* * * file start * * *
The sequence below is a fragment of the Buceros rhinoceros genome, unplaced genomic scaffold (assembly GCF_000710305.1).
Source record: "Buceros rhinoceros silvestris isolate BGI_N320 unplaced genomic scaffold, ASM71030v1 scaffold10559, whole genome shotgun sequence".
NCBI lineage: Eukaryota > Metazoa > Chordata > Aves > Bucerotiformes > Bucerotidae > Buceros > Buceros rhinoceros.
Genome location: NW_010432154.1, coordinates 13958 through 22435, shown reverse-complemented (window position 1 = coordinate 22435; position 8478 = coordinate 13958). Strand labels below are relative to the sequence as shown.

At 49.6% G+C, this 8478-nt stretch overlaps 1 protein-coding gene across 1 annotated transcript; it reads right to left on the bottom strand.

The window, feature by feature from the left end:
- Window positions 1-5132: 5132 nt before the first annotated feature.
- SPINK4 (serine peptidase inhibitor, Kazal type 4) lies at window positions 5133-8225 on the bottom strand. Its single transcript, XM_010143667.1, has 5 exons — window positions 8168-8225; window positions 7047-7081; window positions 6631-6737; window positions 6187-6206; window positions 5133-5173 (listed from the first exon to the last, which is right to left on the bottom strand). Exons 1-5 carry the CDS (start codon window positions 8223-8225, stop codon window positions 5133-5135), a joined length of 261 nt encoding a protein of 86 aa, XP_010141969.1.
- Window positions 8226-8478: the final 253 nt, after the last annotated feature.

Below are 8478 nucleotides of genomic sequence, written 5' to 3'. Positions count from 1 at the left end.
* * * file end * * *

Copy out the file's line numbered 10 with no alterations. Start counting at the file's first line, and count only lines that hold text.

Below are 8478 nucleotides of genomic sequence, written 5' to 3'. Positions count from 1 at the left end.